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Fiscal Policy and Social Security Policy During the 1990s

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  • Douglas W. Elmendorf
  • Jeffrey B. Liebman
  • David W. Wilcox

Abstract

This paper reviews the course of fiscal policy and Social Security policy during the 1990s. The 1990s witnessed two fundamental changes in U.S. fiscal policy: a dramatic improvement in the current and projected budget balance, and a shift to a new political consensus in favor of balancing the budget excluding Social Security rather than the unified budget. The dramatic improvement in the budget outlook stemmed both from favorable developments in the economic environment and from deliberate policy actions that reduced budget deficits and later did not spend down the surpluses. In contrast, the 1990s did not witness significant changes in Social Security policy, although alternative visions of Social Security reform received tremendous analytic and popular attention. The 1994-1996 Advisory Council on Social Security presented three reform plans that placed important emphasis on additional prefunding. Each involved some form of investment in equities either centrally, through the trust fund, or in a decentralized manner, through individual accounts. Late in the decade, with the emergence of on-budget surpluses, the possibility of general revenue contributions to the Social Security system came under serious consideration. In the end, President Clinton decided to pursue Social Security reform based on general revenue contributions to the trust fund and centralized investment in equities rather than creating individual accounts, but his proposal was not adopted.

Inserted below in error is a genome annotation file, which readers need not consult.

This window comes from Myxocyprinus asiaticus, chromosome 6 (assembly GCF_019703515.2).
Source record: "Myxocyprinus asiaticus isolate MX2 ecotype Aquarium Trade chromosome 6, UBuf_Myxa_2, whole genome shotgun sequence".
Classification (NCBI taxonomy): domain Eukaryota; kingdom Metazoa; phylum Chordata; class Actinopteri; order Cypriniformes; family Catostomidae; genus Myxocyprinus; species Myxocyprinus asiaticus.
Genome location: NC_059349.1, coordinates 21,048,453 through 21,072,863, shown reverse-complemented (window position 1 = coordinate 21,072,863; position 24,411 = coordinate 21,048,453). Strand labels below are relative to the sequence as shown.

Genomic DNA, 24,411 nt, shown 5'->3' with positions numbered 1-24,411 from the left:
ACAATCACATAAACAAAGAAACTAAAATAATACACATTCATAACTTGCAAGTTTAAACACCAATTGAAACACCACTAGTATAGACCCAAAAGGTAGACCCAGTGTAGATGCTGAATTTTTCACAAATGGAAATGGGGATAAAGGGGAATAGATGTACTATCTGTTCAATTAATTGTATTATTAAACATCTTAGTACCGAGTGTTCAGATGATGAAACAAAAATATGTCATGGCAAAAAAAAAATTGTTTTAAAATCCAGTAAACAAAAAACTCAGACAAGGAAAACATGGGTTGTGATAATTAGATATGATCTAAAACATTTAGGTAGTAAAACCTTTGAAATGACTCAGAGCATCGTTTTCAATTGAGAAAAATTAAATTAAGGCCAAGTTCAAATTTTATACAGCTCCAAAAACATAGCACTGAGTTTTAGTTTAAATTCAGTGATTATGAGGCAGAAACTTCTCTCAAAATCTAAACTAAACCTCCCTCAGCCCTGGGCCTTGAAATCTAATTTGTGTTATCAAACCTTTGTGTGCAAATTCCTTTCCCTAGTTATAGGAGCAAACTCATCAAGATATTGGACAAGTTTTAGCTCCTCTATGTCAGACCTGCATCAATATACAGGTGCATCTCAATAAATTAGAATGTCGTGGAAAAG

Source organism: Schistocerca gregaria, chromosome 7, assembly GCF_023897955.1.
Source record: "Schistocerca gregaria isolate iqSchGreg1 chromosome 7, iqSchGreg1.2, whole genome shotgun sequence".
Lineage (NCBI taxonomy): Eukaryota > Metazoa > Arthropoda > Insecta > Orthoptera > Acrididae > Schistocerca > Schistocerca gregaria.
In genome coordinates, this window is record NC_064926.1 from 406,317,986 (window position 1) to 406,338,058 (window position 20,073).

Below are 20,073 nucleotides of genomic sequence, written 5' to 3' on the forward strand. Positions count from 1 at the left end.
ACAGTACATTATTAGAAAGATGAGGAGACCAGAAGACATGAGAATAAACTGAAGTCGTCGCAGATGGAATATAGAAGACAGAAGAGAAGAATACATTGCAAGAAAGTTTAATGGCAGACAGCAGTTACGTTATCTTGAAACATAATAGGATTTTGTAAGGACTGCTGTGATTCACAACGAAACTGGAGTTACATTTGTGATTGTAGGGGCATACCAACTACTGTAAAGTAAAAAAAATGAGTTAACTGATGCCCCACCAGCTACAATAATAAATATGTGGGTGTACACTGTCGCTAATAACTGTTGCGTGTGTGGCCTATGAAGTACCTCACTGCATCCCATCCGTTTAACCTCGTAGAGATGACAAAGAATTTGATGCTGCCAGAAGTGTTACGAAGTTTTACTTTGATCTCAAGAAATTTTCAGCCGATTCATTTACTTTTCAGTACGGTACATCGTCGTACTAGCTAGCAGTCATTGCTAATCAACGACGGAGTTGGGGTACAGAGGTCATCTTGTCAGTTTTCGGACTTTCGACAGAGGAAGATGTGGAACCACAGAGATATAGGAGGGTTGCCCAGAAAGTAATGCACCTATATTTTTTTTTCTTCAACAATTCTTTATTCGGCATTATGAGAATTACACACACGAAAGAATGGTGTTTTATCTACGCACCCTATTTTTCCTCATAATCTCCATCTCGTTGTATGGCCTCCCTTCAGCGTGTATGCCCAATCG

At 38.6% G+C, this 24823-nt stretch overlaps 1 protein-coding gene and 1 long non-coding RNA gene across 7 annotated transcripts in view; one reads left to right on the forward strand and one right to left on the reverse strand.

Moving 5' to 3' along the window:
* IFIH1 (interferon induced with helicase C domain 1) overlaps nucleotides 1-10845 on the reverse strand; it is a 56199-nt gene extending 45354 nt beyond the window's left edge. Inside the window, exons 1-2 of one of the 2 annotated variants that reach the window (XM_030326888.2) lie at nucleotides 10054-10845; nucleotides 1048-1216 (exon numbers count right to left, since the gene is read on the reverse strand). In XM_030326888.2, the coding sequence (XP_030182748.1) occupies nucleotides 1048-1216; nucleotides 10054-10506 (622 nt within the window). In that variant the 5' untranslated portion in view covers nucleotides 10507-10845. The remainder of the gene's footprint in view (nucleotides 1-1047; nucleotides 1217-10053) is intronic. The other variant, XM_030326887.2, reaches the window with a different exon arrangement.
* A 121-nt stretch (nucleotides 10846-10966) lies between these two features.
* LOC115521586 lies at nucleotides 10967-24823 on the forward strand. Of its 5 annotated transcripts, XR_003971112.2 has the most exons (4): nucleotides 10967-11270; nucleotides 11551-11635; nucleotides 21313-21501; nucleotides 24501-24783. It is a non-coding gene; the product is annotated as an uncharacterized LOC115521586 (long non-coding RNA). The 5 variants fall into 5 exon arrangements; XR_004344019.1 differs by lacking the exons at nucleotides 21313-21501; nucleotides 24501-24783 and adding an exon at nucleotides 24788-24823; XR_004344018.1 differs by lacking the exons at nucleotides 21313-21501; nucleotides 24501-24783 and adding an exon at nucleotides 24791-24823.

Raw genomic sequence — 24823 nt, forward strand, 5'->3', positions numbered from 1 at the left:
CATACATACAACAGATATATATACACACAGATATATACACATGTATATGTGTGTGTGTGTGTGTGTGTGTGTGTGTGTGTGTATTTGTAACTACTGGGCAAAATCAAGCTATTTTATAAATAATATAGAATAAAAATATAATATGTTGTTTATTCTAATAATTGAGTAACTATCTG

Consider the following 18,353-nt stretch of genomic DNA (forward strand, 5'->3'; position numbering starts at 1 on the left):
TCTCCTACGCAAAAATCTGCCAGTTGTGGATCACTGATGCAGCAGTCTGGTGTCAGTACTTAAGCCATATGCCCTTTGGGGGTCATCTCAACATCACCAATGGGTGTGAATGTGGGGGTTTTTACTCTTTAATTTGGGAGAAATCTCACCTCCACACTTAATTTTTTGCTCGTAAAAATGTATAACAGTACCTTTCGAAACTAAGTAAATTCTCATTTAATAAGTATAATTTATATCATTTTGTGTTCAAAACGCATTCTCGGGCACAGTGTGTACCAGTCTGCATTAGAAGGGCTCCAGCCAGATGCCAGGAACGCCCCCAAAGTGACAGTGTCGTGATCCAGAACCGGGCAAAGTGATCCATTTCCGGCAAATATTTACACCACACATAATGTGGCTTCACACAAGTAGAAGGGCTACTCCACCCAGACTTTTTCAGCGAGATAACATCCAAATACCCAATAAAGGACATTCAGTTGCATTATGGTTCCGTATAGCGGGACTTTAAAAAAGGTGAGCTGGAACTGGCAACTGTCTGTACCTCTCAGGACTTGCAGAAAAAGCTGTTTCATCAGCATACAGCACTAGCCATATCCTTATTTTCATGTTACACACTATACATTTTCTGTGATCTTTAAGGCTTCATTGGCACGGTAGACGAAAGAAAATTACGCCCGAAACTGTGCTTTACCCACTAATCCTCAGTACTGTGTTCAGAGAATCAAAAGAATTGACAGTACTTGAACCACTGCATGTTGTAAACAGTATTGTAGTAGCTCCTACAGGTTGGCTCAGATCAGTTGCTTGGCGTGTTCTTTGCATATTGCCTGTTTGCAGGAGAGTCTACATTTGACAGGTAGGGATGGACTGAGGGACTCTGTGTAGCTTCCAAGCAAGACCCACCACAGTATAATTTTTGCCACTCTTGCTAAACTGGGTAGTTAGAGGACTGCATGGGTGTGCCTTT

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Bibliographic Info

Paper provided by National Bureau of Economic Research, Inc in its series NBER Working Papers with number 8488.

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Date of creation: Sep 2001
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Publication status: published as Frankel, Jeffrey and Peter Orszag (eds.) American economic policy in the 1990s. Cambridge: MIT Press, 2002.
Handle: RePEc:nbr:nberwo:8488

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  17. Alan J. Auerbach & Jagadeesh Gokhale & Laurence J. Kotlikoff, 1994. "Generational Accounting: A Meaningful Way to Evaluate Fiscal Policy," Journal of Economic Perspectives, American Economic Association, vol. 8(1), pages 73-94, Winter.
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Cited by:
  1. Martin Feldstein, 2005. "Structural Reform of Social Security," NBER Working Papers 11098, National Bureau of Economic Research, Inc.

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